Monday, April 25, 2011

Writers' Block: Reality Or Myth?

Ian plonks himself down in front of his computer, fires it up, loads his latest screenplay. The cursor blinks accusingly at him, taunting him, making him acutely aware the rest of the page remains blank.

Ian stares at the screen, his fingers hover over the keyboard in anticipation. He pleads for the words to form on the page, but it remains as blank as Ian's mind. He can almost hear the cursor laughing at him.
We've all experienced it at one point or other, that horrible pause when things just aren't working and the desperate need to write something, anything becomes all consuming. But can this really be called writers' block, does such a thing really exist, or are there ways to beat it into submission and regain your creativity?

Some people argue if it isn't happening you should walk away and do something else, and come back to your work later. Make a cup of tea, take the dog for a walk, anything that will distract you from the fact your brain isn't in gear yet and it's going to take a little more time and maybe several mugs of coffee before it is. Some days it just doesn't happen, there's no point in pushing yourself and ending up hating the project you're working on. Right?

Wrong! I think it's just lazy, an excuse to procrastinate. You're a writer, so write. Get angry with that block. Show it who's boss.

There's always something you can write even if the scene you want to won't come out of your stubborn, locked brain. Thinking about the cursor and blank page just makes matters worse. Getting up and walking away will only make you feel guilty for not writing and angry with yourself and more importantly with the empty page. Thinking like that just escalates things. It doesn't have to be like that, really it doesn't.

If you get stuck on what to write it usually means you haven't done enough preparation on your script and your brain is telling you the only way it knows how, by shutting down and demanding you go and play Xbox for a hour. Don't listen to it and go back and work on those characters and plot, and the next time you sit down to write your masterpiece you won't have the same trouble.

Even if you're stuck at one particular point in your script it doesn't mean that you can't skip to the middle, or the end and write those instead. Even if you have a particular scene in mind, but it doesn't come until much later in the script it doesn't mean you can't write it now. Don't think for a moment you have to write your script in linear order, because that is just foolish and is why you're blocked in the first place. There are numerous other ways to get the creative juices flowing. Here are a few of my favorites.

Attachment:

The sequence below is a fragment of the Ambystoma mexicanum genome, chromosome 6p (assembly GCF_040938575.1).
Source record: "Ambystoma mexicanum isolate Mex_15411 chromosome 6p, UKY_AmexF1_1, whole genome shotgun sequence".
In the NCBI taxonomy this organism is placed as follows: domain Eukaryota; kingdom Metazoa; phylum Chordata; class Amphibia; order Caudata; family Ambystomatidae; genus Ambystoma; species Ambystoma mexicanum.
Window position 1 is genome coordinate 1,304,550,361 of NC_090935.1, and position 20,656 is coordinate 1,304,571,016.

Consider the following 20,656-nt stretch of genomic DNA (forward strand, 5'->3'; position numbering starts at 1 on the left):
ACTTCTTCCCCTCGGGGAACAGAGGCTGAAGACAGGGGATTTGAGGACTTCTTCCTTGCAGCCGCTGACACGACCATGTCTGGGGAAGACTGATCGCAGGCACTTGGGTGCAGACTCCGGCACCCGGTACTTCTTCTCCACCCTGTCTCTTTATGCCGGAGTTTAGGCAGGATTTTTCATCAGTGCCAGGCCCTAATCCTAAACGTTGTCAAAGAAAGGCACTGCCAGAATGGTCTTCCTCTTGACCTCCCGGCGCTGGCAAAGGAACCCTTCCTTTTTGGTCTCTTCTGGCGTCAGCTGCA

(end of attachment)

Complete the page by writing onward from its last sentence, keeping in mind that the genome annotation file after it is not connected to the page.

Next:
Get drunk, write whatever comes into your head and rewrite it tomorrow. If it's rubbish, which it probably will be, it doesn't matter because you'll be rewriting it tomorrow anyway. At least you'll have words down on the page and crap words are better than none at all.

Put some background music on really loud (I listen to my Oasis albums on loop) to distract that naughty part of your brain that's holding the creative side of your mind captive. Any type of music will do just as long as it's something you can have on in the background that you won't pay much attention to.

Pick too characters, stick them in an imaginary elevator and start an argument. Write four sides of A4 like this. Not only is this great for working on your characters, but also jump starts your writing. Alternatively you can come up with your own ways to get your creative juices back on track so you don't have to steal mine.

So does writers' block really exist? Yes it does, but only if you let it. Now go and write.

Tuesday, April 12, 2011

Rejection Revisited

I've spoken about rejection and how to handle it before, but it's something well worth going over again as it's all too easy to forget that sometimes rejection does hurt.

It's important to build up a thick skin against rejection, but even if you do there will always be that one rejection too many that gets to you. We're all human and we all desire to be loved and liked; writers even more so I think. The important thing as a writer is not to let others see you're hurting and not to rant publicly about it. That is a big mistake, a big fat no no in media circles, and a sure fire way to get yourself a bad name. It's worth remembering that if someone Google's your name they might come across your moan and think you're hard to work with and avoid you. No one likes a moaner, not even other moaners.

Go and Google your own name right now and see what comes up. If any moaning, or anything negative comes up then remove the offending article, blog or Tweet. I did this the other week and found two very early, very negative blog posts which I later removed. Here's a few other important things you might want to consider.

Rejection isn't personal. No one ever died from rejection. Rejection doesn't mean your work is rubbish, it just means they didn't like it/or it wasn't right for them at the time. Someone else might like it and snap your hand off.

Remember, be positive at all times online and keep any negative thoughts behind closed doors. Your career will thank you for it.

Thursday, April 07, 2011

What No Blog???

Today will mostly be my birthday.

In celebration of that fact I have taken it easy this week after many weeks of working like an absolute loon. To treat myself today I will be lying out in the sun and drinking bucket loads of beer. Huzzah!!!

Normal service will resume once my hangover has gone...that will probably be Monday 11th.

Bye for now.